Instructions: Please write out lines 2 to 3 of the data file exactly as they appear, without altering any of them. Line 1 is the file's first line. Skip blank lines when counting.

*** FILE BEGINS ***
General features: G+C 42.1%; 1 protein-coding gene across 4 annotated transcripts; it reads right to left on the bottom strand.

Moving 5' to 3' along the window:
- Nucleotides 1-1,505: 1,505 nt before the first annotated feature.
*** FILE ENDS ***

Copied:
Moving 5' to 3' along the window:
- Nucleotides 1-1,505: 1,505 nt before the first annotated feature.